Geeska Afrika Online

Djibouti: Myanmar and Sri Lanka Anchor China’s Maritime Silk Road

DJIBOUTI (HAN) February 16, 2016 – Public Diplomacy and Regional Stability Initiatives News. A military base in Djibouti along with major port development projects in Myanmar and Sri Lanka are defining the contours of China’s Maritime Silk Road—an oceanic connectivity project, of which, the Indian Ocean is the core.

Reuters is quoting Ismail Omar Guelleh, Djibouti’s President as saying that China will soon commence work on the naval base. The Horn of Africa nation is strategically located on the junction of the Indian Ocean and he Red Sea—a gateway to the Suez Canal via the strait of Bab Al-Mandab.

Djibouti would become an ideal location for securing sea lanes, in the vicinity, which radiate from this area towards Africa’s Indian Ocean coastline and the Arabian Sea.

China says it is establishing naval “support facilities” in Djibouti, which has the ambition of emerging as another Singapore, leveraging its position at the intersection of busy shipping lanes.

The Chinese facility will be established at Doraleh Multi-Purpose Port –a $590 million project that is being steered by China Merchants Holdings International in the south of the country. The Chinese Navy

would use one of the berths.

Last month, Mr. Guelleh signed a deal with China to build a new free trade zone, whose first phase would open later this year. China is also providing the bulk of the $12.4 billion that Djibouti intends to invest by 2020.

In tune with its forays in Djibouti, China has also quietly signed a deal to develop an Industrial Park and a deep water port in Kyaukphyu in Myanmar. The facility in the Bay of Bengal amplifies Beijing’s pitch to deepen its stakes in Myanmar in order to lower its dependence on the straits of Malacca—a strategic commercial channel, dominated by the United States sixth fleet.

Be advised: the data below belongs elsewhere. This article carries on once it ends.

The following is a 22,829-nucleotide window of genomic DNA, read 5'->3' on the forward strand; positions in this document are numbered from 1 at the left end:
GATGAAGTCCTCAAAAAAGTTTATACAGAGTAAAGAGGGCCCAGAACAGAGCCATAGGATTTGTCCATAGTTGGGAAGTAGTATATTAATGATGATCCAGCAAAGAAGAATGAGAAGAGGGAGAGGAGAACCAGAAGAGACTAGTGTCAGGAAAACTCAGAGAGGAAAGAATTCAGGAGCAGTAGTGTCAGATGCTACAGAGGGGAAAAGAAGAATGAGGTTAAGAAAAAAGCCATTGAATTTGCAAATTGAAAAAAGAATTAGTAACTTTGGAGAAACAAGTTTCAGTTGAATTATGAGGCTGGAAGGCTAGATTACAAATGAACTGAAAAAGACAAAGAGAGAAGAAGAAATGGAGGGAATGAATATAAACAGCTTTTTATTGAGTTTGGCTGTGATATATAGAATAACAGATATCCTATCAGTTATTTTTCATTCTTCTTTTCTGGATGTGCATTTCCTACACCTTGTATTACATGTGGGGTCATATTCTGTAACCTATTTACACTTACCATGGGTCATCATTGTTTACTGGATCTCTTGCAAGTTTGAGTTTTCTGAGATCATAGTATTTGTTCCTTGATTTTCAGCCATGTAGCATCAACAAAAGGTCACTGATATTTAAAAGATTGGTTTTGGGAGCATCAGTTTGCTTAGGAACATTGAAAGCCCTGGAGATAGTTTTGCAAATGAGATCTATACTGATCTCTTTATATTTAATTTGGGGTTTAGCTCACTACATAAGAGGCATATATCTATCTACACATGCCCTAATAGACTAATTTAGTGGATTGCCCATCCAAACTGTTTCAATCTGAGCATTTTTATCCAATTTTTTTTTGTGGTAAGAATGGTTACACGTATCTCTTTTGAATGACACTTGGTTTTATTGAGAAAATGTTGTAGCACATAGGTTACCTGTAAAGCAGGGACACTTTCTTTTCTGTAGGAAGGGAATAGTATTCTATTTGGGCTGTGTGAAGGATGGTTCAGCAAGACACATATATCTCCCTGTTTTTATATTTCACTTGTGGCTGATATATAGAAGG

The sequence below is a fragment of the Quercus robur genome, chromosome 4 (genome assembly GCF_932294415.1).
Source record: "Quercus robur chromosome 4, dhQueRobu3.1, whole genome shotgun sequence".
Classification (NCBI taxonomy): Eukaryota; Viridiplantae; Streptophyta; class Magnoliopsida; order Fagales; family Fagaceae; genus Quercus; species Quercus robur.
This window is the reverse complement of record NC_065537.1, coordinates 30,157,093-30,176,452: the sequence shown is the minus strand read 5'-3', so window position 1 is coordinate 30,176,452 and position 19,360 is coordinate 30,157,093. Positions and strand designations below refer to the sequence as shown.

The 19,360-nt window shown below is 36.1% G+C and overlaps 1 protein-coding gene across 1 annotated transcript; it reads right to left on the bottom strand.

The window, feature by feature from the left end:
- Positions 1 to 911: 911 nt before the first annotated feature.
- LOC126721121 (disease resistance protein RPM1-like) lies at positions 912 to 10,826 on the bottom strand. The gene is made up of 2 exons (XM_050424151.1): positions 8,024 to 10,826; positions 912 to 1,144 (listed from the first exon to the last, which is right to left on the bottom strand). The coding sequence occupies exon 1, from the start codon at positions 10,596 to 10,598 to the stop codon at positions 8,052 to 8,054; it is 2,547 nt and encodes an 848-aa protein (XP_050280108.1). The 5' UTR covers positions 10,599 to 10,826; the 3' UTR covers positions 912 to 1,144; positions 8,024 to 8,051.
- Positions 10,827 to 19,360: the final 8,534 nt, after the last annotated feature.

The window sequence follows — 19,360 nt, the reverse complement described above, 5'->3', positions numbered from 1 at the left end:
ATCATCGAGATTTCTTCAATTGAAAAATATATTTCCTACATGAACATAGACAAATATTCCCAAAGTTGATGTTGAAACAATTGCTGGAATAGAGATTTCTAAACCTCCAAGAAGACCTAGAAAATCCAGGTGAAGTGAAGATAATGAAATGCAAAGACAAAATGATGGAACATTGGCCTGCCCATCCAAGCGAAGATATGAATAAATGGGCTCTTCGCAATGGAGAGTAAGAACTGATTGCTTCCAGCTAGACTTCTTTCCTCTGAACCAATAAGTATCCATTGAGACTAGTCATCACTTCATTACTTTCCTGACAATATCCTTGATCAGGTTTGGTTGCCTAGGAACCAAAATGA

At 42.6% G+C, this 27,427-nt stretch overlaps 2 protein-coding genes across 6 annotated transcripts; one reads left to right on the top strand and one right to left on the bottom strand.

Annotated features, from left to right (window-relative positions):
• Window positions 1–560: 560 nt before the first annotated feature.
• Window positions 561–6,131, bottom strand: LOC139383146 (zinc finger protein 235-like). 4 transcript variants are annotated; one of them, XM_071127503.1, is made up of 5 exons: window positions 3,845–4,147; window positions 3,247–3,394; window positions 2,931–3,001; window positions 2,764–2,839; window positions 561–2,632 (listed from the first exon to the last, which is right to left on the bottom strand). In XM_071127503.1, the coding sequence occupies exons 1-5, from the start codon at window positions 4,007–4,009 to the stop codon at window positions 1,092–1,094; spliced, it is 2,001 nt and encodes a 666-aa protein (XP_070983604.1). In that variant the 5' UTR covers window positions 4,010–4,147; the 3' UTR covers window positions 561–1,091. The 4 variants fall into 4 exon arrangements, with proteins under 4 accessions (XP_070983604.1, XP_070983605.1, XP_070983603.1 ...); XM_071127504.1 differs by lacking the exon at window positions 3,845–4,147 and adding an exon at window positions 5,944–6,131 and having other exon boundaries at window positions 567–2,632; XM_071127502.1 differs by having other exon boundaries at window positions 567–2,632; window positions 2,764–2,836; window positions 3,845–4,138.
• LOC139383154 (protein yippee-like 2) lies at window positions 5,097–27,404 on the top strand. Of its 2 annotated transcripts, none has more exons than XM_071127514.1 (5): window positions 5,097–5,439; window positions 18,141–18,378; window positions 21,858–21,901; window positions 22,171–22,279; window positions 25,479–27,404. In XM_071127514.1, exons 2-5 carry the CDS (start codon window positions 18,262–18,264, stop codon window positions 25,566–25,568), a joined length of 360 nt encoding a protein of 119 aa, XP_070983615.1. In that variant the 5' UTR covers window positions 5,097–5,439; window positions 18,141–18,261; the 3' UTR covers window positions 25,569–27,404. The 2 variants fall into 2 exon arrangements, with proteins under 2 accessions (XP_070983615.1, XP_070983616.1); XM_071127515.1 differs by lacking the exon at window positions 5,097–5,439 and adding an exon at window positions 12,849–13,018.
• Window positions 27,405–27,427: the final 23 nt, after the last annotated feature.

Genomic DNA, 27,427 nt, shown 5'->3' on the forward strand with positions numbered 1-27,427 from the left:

Xinhua is reporting that a consortium led by the China International Trust and Investment Corporation (CITIC) Construction company has won the bid towards the end of last year to develop the two projects. The CITIC Consortium also comprises the Thailand Charoen Pokphand Group Company Limited (CP Group), China Harbour Engineering Company (CHEC),

China Merchants Holdings (International) Company (CMHI), TEDA Investment Holding(TEDA) and Yunnan Construction Engineering Group (YNJG).

The deep sea enterprise includes development of 10 berths at the Maday Island Terminal and the Yanbye Island Terminal. It will be completed in four phases spanning a period of 20 years.

Maday island has already emerged as major pillar of China’s energy security. Last year, a pipeline from the island transited oil sourced mainly from West Asia and Africa to China’s Yunnan province, thus avoiding the “Malacca trap”. The oil channel complemented the gas pipeline, which starts at Kyaukphyu, bringing methane purchased from Qatar and Myanmar to mainland China.

A proposed railway project from Kyaukphyu to Kunming, capital of Yunnan province has been shelved, but Kyaw Hlaing, President of consultancy, Myanmar Survey Research told The Hindu that “with the development of the port and the SEZ, connectivity would be required”.

He added: “So, in the future, we may also consider the construction of the rail.”

Sri Lanka has added another dimension to China’s Maritime Silk Road (MSR). Chinese bloggers are pointing to improved prospects of the revival of the stalled Colombo port city project under new conditions,

and the establishment of a Special Economic Zone (SEZ) in Hambantota—both projects feeding into the gradual unfolding of the ambitious MSR.

China is already steering the Gwadar to Kashgar economic corridor, adding another node to its growing Indian Ocean profile.





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